A Rebel Heart (Book Review)
By Benjamin H. Liles
I have read a ton of books by different Christian writers over the past few years. While I post what I feel about what I've read, in my honest opinion, no book comes close to me wanting to truly stay "up all night" reading a book.
I started reading this book by Beth White yesterday afternoon, and A Rebel Heart kept my interest after I got past the first couple of chapters. I could do a spoiler alert within this book review, but I rather not because of the fact it would taint your own view and experience of it.
What I can say is that Beth's research over the whole course of the book is extensive. She covers a wide range of topics such as slave ownership, life in the South after the Civil War (which some called "Great Unpleasantness"), and the efforts to recover and rebound, known as Reconstruction. I have to admit that it's not very far removed from modern times and a lot of feelings are still ripe after everything has been said and done, but it has been one hundred fifty years since, so it's best we forgive and forget as best as possible. Which brings me to the point of Beth White's book: forgiveness.
I honestly believe Beth White has done a truly remarkable job within the confines of the book to truly look at the subject matter of forgiveness. The main character, Selah Daughtry, has to overcome a great deal in her life to forgive certain people and things to be the headstrong, business woman she is. And maybe that is a spoiler alert in itself, but from me to you I consider the storytelling outstanding. I have never had the honor of reading and reviewing a book that had been so heavily researched as this book has.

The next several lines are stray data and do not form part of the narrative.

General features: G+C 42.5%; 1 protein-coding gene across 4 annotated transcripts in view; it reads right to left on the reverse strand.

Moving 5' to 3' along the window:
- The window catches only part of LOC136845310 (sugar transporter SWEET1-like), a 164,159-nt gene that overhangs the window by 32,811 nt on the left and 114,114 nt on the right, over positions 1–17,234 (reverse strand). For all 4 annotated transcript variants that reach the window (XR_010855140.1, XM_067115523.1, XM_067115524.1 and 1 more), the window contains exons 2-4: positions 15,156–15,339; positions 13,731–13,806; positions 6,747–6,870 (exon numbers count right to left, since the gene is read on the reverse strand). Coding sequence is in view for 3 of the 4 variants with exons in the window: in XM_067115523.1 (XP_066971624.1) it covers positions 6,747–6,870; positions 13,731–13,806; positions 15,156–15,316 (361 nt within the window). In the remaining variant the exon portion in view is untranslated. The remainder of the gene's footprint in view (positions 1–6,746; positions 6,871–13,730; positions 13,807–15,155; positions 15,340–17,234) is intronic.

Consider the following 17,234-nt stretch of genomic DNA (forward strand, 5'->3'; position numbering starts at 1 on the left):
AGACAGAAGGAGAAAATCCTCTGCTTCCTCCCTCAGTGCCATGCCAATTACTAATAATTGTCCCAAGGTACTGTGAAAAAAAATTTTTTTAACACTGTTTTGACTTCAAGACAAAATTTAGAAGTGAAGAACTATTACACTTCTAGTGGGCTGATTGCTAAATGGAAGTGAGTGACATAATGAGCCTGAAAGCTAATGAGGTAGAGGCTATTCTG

Beth also did an amazing job with all the characters and the overall development of those characters over the course of the book. Considering it's the first book in the Daughtry House series I have to say I was genuinely surprised with all the twists, turns and curves. She gives plenty of detail in the lives of the people she covers, from Selah, Levi, Wyatt, and Jonathan Daughtry II, her dad in the book. I never thought I would have enjoyed reading a book in the subject of Post-Civil War and the efforts of Reconstruction, but I admit I truly enjoyed the book. Beth White isn't just a master at her craft, she's an amazing storyteller on top of it. So, I fully give this book a raving five stars.
I received a complimentary copy of this book from Revell for my honest and fair review.
Labels: Book Reviews